By Maureen Hayden CNHI Statehouse Bureau
---- — INDIANAPOLIS — A temporary fix is in the making for school districts losing millions in transportation funds, but only the hardest hit may see relief. On Thursday, the Senate Appropriations Committee unanimously passed a bill to essentially stall for three years a new law that requires schools to pay off their debts before spending money on school buses and big-ticket projects.
The Senate bill would apply to fewer than 60 school districts — those set to lose at least 20 percent of their funds for transportation and capital project due to the new “protected levy” law.
Schools losing less than that would be left to absorb the cuts or dip into their operating funds, which pay for teacher and administrator salaries.
Supporters of the bill said it’s primarily aimed at helping districts in counties still recovering from the recession, which brought deep declines in property values and tax revenues needed to keep schools running.“It’s a Band-Aid,” said state Sen. Ryan Mischler, R-Bremen. “But it’s a Band-Aid they should be able to grow out of on their own.”Some of his fellow committee members disagreed, questioning how quickly the economy is rebounding.“This is like putting a Band-Aid on a bleeding artery,” said state Sen. Tim Skinner, D-Terre Haute. “We’re going to have more people coming in on their hands and knees begging for us for money so they can provide transportation for schoolchildren.”A similar bill that would benefit more schools is making its way through House. But the Senate version is expected to prevail. Senate Appropriations Chairman Luke Kenley, R-Noblesville, has made it clear that he wants the final version to be narrowly focused.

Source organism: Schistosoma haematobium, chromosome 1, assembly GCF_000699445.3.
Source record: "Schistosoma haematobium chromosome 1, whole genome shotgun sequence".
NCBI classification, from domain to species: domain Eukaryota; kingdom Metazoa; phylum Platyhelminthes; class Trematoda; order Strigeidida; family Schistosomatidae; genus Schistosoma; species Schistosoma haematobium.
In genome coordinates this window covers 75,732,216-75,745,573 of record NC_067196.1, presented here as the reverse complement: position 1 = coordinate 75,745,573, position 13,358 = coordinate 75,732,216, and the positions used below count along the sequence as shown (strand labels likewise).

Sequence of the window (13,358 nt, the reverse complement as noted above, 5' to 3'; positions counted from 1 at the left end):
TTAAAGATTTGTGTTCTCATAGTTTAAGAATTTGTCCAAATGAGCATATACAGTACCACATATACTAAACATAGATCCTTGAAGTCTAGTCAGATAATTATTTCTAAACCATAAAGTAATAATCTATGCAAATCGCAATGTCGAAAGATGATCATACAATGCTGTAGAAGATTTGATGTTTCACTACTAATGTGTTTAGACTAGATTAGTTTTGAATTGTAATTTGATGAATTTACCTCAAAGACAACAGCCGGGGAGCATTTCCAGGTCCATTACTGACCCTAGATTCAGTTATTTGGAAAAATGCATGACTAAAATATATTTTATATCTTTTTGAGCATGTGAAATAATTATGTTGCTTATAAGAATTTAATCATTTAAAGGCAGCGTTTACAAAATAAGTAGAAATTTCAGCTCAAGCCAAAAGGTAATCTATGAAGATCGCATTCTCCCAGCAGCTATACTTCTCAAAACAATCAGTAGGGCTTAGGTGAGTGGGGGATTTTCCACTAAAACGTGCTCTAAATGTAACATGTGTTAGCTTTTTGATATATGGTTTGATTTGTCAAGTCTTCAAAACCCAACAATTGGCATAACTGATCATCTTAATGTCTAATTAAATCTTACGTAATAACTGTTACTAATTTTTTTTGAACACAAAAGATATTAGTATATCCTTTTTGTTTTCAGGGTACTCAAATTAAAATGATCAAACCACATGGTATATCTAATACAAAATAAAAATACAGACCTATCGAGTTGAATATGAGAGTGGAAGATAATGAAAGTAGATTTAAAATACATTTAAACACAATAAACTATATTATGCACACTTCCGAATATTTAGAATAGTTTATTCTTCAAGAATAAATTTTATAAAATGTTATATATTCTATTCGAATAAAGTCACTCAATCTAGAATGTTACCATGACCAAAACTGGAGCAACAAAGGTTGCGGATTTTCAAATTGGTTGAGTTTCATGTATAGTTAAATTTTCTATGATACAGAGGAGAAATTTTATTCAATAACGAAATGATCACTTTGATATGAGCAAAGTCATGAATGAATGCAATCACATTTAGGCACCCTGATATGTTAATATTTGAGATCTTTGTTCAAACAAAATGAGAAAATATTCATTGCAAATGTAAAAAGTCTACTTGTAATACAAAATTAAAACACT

The protected levy law was passed in 2012 but its implementation delayed until this July. It takes money out of districts’ transportation, bus replacement and capital funds, diverting those dollars into debt service.
But it comes as cash-strapped schools are still adjusting to property tax caps passed by lawmakers in 2008. Those caps have already cut into the dollars that schools collect to keep buses running and repair leaky roofs.
State Sen. Randy Head, R-Logansport, wanted to create a fund to help hard-hit schools replace revenue lost by the property tax caps. With no support from Senate fiscal leaders, Head had to abandon that plan in favor of the bill passed by the committee Thursday.“It doesn’t help every school district that may need help,” Head said. “But it’s what we can get now, and it gives us some time to come back and look at this again next session.”Maureen Hayden covers the Statehouse for the CNHI newspapers in Indiana. She can be reached at firstname.lastname@example.org. Follow her on Twitter @Maureen.